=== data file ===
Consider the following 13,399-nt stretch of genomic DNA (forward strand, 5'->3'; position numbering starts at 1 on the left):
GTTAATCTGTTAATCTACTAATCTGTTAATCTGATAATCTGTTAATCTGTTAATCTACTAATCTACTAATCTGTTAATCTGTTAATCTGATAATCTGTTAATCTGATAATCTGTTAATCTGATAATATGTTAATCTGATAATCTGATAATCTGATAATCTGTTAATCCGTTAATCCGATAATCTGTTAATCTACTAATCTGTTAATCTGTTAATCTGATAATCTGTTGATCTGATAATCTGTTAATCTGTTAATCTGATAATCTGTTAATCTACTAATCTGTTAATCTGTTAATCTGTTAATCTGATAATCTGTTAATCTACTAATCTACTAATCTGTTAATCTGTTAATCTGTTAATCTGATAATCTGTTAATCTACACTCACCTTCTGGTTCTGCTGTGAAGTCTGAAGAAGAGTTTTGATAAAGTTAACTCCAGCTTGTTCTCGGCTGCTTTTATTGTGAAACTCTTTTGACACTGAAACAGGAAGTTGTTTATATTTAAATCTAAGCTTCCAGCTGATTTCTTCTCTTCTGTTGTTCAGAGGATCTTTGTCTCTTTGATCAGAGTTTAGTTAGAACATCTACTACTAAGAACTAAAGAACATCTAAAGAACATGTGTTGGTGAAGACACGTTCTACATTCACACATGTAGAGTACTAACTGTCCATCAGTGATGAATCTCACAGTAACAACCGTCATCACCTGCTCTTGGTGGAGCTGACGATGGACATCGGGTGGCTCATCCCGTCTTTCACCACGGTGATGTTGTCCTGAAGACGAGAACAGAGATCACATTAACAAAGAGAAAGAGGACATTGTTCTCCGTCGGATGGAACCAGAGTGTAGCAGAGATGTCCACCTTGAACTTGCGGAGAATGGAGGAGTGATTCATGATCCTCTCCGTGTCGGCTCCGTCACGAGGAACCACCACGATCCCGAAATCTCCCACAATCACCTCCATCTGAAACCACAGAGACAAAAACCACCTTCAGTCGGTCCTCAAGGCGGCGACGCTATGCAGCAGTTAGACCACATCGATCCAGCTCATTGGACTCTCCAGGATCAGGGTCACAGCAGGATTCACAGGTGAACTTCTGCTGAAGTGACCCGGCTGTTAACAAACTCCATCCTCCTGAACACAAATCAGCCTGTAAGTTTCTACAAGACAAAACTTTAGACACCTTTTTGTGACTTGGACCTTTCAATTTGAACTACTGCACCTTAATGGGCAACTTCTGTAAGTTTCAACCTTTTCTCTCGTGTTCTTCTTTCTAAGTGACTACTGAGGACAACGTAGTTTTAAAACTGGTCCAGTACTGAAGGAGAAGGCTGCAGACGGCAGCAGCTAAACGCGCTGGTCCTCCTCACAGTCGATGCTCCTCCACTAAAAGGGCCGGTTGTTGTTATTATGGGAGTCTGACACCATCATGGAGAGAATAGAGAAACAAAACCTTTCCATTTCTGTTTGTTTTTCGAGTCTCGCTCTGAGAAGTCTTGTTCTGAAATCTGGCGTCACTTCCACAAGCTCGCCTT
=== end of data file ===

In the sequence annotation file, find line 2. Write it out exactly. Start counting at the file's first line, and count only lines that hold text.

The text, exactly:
GTTAATCTGTTAATCTACTAATCTGTTAATCTGATAATCTGTTAATCTGTTAATCTACTAATCTACTAATCTGTTAATCTGTTAATCTGATAATCTGTTAATCTGATAATCTGTTAATCTGATAATATGTTAATCTGATAATCTGATAATCTGATAATCTGTTAATCCGTTAATCCGATAATCTGTTAATCTACTAATCTGTTAATCTGTTAATCTGATAATCTGTTGATCTGATAATCTGTTAATCTGTTAATCTGATAATCTGTTAATCTACTAATCTGTTAATCTGTTAATCTGTTAATCTGATAATCTGTTAATCTACTAATCTACTAATCTGTTAATCTGTTAATCTGTTAATCTGATAATCTGTTAATCTACACTCACCTTCTGGTTCTGCTGTGAAGTCTGAAGAAGAGTTTTGATAAAGTTAACTCCAGCTTGTTCTCGGCTGCTTTTATTGTGAAACTCTTTTGACACTGAAACAGGAAGTTGTTTATATTTAAATCTAAGCTTCCAGCTGATTTCTTCTCTTCTGTTGTTCAGAGGATCTTTGTCTCTTTGATCAGAGTTTAGTTAGAACATCTACTACTAAGAACTAAAGAACATCTAAAGAACATGTGTTGGTGAAGACACGTTCTACATTCACACATGTAGAGTACTAACTGTCCATCAGTGATGAATCTCACAGTAACAACCGTCATCACCTGCTCTTGGTGGAGCTGACGATGGACATCGGGTGGCTCATCCCGTCTTTCACCACGGTGATGTTGTCCTGAAGACGAGAACAGAGATCACATTAACAAAGAGAAAGAGGACATTGTTCTCCGTCGGATGGAACCAGAGTGTAGCAGAGATGTCCACCTTGAACTTGCGGAGAATGGAGGAGTGATTCATGATCCTCTCCGTGTCGGCTCCGTCACGAGGAACCACCACGATCCCGAAATCTCCCACAATCACCTCCATCTGAAACCACAGAGACAAAAACCACCTTCAGTCGGTCCTCAAGGCGGCGACGCTATGCAGCAGTTAGACCACATCGATCCAGCTCATTGGACTCTCCAGGATCAGGGTCACAGCAGGATTCACAGGTGAACTTCTGCTGAAGTGACCCGGCTGTTAACAAACTCCATCCTCCTGAACACAAATCAGCCTGTAAGTTTCTACAAGACAAAACTTTAGACACCTTTTTGTGACTTGGACCTTTCAATTTGAACTACTGCACCTTAATGGGCAACTTCTGTAAGTTTCAACCTTTTCTCTCGTGTTCTTCTTTCTAAGTGACTACTGAGGACAACGTAGTTTTAAAACTGGTCCAGTACTGAAGGAGAAGGCTGCAGACGGCAGCAGCTAAACGCGCTGGTCCTCCTCACAGTCGATGCTCCTCCACTAAAAGGGCCGGTTGTTGTTATTATGGGAGTCTGACACCATCATGGAGAGAATAGAGAAACAAAACCTTTCCATTTCTGTTTGTTTTTCGAGTCTCGCTCTGAGAAGTCTTGTTCTGAAATCTGGCGTCACTTCCACAAGCTCGCCTT